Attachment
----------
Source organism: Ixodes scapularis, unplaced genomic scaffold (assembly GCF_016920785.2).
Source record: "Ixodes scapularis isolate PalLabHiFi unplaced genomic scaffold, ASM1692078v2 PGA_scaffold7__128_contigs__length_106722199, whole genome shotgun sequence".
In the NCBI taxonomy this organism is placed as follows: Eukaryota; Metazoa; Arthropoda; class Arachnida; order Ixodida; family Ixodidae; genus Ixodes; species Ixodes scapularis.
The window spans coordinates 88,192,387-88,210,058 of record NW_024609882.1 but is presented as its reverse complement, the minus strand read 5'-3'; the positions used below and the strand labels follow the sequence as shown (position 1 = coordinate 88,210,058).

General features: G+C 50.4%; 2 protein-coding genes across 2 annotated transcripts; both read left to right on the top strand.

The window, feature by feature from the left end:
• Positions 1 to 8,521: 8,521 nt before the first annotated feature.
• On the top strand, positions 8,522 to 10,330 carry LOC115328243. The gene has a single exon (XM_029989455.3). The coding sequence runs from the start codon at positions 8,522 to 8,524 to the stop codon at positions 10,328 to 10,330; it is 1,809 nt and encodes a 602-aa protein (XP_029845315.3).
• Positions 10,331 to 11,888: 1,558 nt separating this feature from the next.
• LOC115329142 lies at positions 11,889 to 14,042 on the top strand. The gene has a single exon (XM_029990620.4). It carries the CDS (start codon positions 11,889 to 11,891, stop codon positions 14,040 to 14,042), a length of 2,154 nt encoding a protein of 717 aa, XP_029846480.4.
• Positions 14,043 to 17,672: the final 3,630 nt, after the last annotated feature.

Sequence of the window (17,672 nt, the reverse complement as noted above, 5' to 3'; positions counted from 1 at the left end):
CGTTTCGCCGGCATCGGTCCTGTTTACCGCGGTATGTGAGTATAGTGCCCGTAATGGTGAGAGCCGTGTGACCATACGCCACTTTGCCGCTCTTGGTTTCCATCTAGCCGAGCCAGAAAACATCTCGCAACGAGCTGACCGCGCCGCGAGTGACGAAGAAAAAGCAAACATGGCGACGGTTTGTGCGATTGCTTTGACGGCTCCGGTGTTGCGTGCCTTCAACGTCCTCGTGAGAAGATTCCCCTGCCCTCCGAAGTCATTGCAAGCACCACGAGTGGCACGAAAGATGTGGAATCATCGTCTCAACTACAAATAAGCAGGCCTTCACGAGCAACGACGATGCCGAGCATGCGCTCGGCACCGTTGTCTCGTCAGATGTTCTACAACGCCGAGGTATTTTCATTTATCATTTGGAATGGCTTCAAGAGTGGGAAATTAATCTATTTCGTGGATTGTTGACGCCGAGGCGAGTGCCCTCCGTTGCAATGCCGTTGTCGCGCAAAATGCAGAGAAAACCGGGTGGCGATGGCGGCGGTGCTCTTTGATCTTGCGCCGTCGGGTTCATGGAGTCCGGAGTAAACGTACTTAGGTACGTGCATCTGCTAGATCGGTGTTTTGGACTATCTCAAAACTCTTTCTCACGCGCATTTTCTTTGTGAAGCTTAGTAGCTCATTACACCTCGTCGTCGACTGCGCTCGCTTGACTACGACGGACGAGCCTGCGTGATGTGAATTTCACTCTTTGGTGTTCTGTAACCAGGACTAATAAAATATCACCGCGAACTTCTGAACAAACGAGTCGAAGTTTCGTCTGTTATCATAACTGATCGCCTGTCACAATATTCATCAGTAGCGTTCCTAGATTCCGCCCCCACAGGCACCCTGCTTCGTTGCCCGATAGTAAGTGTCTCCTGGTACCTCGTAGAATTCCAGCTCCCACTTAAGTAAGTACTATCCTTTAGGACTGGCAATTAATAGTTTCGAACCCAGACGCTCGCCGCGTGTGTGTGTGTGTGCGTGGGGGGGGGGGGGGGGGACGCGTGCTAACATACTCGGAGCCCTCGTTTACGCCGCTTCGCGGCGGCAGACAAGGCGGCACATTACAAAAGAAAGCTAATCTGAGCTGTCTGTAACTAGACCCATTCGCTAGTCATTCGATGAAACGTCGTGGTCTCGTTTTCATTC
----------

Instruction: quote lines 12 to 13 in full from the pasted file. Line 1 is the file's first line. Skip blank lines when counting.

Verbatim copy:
Sequence of the window (17,672 nt, the reverse complement as noted above, 5' to 3'; positions counted from 1 at the left end):
CGTTTCGCCGGCATCGGTCCTGTTTACCGCGGTATGTGAGTATAGTGCCCGTAATGGTGAGAGCCGTGTGACCATACGCCACTTTGCCGCTCTTGGTTTCCATCTAGCCGAGCCAGAAAACATCTCGCAACGAGCTGACCGCGCCGCGAGTGACGAAGAAAAAGCAAACATGGCGACGGTTTGTGCGATTGCTTTGACGGCTCCGGTGTTGCGTGCCTTCAACGTCCTCGTGAGAAGATTCCCCTGCCCTCCGAAGTCATTGCAAGCACCACGAGTGGCACGAAAGATGTGGAATCATCGTCTCAACTACAAATAAGCAGGCCTTCACGAGCAACGACGATGCCGAGCATGCGCTCGGCACCGTTGTCTCGTCAGATGTTCTACAACGCCGAGGTATTTTCATTTATCATTTGGAATGGCTTCAAGAGTGGGAAATTAATCTATTTCGTGGATTGTTGACGCCGAGGCGAGTGCCCTCCGTTGCAATGCCGTTGTCGCGCAAAATGCAGAGAAAACCGGGTGGCGATGGCGGCGGTGCTCTTTGATCTTGCGCCGTCGGGTTCATGGAGTCCGGAGTAAACGTACTTAGGTACGTGCATCTGCTAGATCGGTGTTTTGGACTATCTCAAAACTCTTTCTCACGCGCATTTTCTTTGTGAAGCTTAGTAGCTCATTACACCTCGTCGTCGACTGCGCTCGCTTGACTACGACGGACGAGCCTGCGTGATGTGAATTTCACTCTTTGGTGTTCTGTAACCAGGACTAATAAAATATCACCGCGAACTTCTGAACAAACGAGTCGAAGTTTCGTCTGTTATCATAACTGATCGCCTGTCACAATATTCATCAGTAGCGTTCCTAGATTCCGCCCCCACAGGCACCCTGCTTCGTTGCCCGATAGTAAGTGTCTCCTGGTACCTCGTAGAATTCCAGCTCCCACTTAAGTAAGTACTATCCTTTAGGACTGGCAATTAATAGTTTCGAACCCAGACGCTCGCCGCGTGTGTGTGTGTGTGCGTGGGGGGGGGGGGGGGGGACGCGTGCTAACATACTCGGAGCCCTCGTTTACGCCGCTTCGCGGCGGCAGACAAGGCGGCACATTACAAAAGAAAGCTAATCTGAGCTGTCTGTAACTAGACCCATTCGCTAGTCATTCGATGAAACGTCGTGGTCTCGTTTTCATTC